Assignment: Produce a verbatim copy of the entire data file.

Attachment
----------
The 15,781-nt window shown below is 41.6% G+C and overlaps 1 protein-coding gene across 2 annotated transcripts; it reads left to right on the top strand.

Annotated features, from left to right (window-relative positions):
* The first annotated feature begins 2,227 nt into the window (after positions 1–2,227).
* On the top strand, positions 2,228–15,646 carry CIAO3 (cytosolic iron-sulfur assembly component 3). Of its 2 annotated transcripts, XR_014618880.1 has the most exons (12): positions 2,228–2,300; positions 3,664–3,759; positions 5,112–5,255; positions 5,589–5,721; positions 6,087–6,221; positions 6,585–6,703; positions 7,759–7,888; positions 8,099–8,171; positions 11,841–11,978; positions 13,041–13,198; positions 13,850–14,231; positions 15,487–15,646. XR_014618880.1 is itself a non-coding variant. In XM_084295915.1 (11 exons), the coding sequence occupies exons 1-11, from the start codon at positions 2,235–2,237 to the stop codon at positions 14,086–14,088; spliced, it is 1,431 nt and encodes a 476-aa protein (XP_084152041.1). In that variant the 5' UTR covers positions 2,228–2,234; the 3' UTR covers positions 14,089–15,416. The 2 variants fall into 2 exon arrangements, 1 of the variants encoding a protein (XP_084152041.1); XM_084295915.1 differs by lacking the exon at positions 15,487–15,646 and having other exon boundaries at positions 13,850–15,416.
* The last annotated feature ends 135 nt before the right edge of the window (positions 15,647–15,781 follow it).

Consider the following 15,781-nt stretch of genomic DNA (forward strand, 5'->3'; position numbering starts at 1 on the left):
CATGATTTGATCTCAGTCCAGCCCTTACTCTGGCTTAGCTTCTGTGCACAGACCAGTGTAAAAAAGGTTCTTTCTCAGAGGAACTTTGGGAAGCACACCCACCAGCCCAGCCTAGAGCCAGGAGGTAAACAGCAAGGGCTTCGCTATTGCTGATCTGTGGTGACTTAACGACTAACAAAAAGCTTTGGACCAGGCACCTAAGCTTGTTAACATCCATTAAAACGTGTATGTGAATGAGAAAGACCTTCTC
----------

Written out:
The 15,781-nt window shown below is 41.6% G+C and overlaps 1 protein-coding gene across 2 annotated transcripts; it reads left to right on the top strand.

Annotated features, from left to right (window-relative positions):
* The first annotated feature begins 2,227 nt into the window (after positions 1–2,227).
* On the top strand, positions 2,228–15,646 carry CIAO3 (cytosolic iron-sulfur assembly component 3). Of its 2 annotated transcripts, XR_014618880.1 has the most exons (12): positions 2,228–2,300; positions 3,664–3,759; positions 5,112–5,255; positions 5,589–5,721; positions 6,087–6,221; positions 6,585–6,703; positions 7,759–7,888; positions 8,099–8,171; positions 11,841–11,978; positions 13,041–13,198; positions 13,850–14,231; positions 15,487–15,646. XR_014618880.1 is itself a non-coding variant. In XM_084295915.1 (11 exons), the coding sequence occupies exons 1-11, from the start codon at positions 2,235–2,237 to the stop codon at positions 14,086–14,088; spliced, it is 1,431 nt and encodes a 476-aa protein (XP_084152041.1). In that variant the 5' UTR covers positions 2,228–2,234; the 3' UTR covers positions 14,089–15,416. The 2 variants fall into 2 exon arrangements, 1 of the variants encoding a protein (XP_084152041.1); XM_084295915.1 differs by lacking the exon at positions 15,487–15,646 and having other exon boundaries at positions 13,850–15,416.
* The last annotated feature ends 135 nt before the right edge of the window (positions 15,647–15,781 follow it).

Consider the following 15,781-nt stretch of genomic DNA (forward strand, 5'->3'; position numbering starts at 1 on the left):
CATGATTTGATCTCAGTCCAGCCCTTACTCTGGCTTAGCTTCTGTGCACAGACCAGTGTAAAAAAGGTTCTTTCTCAGAGGAACTTTGGGAAGCACACCCACCAGCCCAGCCTAGAGCCAGGAGGTAAACAGCAAGGGCTTCGCTATTGCTGATCTGTGGTGACTTAACGACTAACAAAAAGCTTTGGACCAGGCACCTAAGCTTGTTAACATCCATTAAAACGTGTATGTGAATGAGAAAGACCTTCTC